When Robert decides to leave for Mexico with little explanation or any emotion, Edna is destroyed inside, she knew what she felt for him and she thought he felt the same way. His departure gives Edna time to herself and allows her to think, little did he know she was thinking about him a lot of the time he was gone. She was confused, hurt, and felt alone. She isolated all of her feelings to everyone except Madameoiselle Reisz who communicates with Robert by letters while he is away which Edna takes part in and reads whenever Robert writes to her. To keep herself busy she spent time with Madameoiselle Reisz and Madame Ratignolle, she became interested in art and taught herself how to sketch and paint, and her new hangout spot was the race tracks. While she is there a man by the name of Alcée Arobin joins her, he keeps her company while her husband is away, Edna doesn’t think anything of it at first. She is invested in Robert and is still married. But Alcée is not worried, he makes a habit out of going after married woman, they spend time together and have sexual intercourse but Edna doesn’t let him have control of her. Robert returns from Mexico to confess his love for Edna only to announce he is leaving forever. Edna is destroyed, thus looking into the sea for the same feeling she received  the first time. The touch of the sea is sensuous (100) the ocean is talked about as if it were a person throughout the whole novel, Edna goes to the sea to feel free and the way it feels makes her feel good about herself but this time she didn’t stop swimming. She could not get the same feeling as she did before, she was sad and alone, during all of this she thought of her family and how they would feel, Mademoiselle Reisz and how she would laugh about this, and Robert of course, and how he didn’t understand. She remembered the night she swam far out and recalled and the terror that seized her at the fear of being unable to regain the shore, she did not look back now, but went on and on, thinking of the blue grass meadow that she had traversed when a little child, believing that it had no beginning and no end (100).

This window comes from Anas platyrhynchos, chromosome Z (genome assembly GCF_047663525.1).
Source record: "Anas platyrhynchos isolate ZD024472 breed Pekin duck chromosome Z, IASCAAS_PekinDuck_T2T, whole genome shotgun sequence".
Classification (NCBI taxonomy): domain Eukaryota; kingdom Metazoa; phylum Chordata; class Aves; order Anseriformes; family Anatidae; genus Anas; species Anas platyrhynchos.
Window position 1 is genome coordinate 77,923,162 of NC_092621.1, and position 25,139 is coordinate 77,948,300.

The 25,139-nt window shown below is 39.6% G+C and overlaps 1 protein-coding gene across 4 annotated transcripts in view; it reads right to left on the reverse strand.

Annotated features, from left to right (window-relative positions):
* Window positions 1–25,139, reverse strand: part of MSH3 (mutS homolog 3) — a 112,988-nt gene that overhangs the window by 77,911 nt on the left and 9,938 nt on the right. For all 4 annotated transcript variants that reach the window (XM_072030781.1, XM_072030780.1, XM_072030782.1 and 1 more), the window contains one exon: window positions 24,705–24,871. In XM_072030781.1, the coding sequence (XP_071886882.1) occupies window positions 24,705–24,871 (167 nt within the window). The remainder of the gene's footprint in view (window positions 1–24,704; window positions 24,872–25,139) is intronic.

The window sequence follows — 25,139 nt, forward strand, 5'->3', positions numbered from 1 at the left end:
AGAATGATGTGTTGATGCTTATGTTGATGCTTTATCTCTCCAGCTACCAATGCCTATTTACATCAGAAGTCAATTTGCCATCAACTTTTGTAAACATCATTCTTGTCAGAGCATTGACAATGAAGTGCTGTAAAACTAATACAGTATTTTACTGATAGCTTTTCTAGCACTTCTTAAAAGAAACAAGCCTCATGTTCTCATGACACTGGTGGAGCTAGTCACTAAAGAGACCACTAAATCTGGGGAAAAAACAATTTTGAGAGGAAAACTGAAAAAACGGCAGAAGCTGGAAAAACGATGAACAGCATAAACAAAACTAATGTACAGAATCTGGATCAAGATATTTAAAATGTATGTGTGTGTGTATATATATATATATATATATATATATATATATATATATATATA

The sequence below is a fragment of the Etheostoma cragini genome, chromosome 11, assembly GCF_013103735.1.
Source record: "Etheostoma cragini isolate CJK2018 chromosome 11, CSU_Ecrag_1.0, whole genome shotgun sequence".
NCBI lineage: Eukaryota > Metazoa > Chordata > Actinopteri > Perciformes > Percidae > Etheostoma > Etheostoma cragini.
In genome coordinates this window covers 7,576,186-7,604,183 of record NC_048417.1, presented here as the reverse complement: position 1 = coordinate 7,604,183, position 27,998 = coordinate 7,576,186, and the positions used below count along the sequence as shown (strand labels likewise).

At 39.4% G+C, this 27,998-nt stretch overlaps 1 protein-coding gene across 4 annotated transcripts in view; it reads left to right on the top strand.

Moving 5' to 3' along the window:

The sea helped Edna realize her individuality by almost being used as a person to represent the freedom Edna was desperate for. It had personal traits, such as a voice, specific smell, and the way it could seduce Edna. Once Robert leaves, Edna acts just as society wants her to, she feels unwanted and depressed because the man she is in love with left her convincing herself she has nothing and then commits suicide. The ocean helped guide Edna into her awakening by using personal traits and showing Edna a new world, by introducing her to the feeling of being free.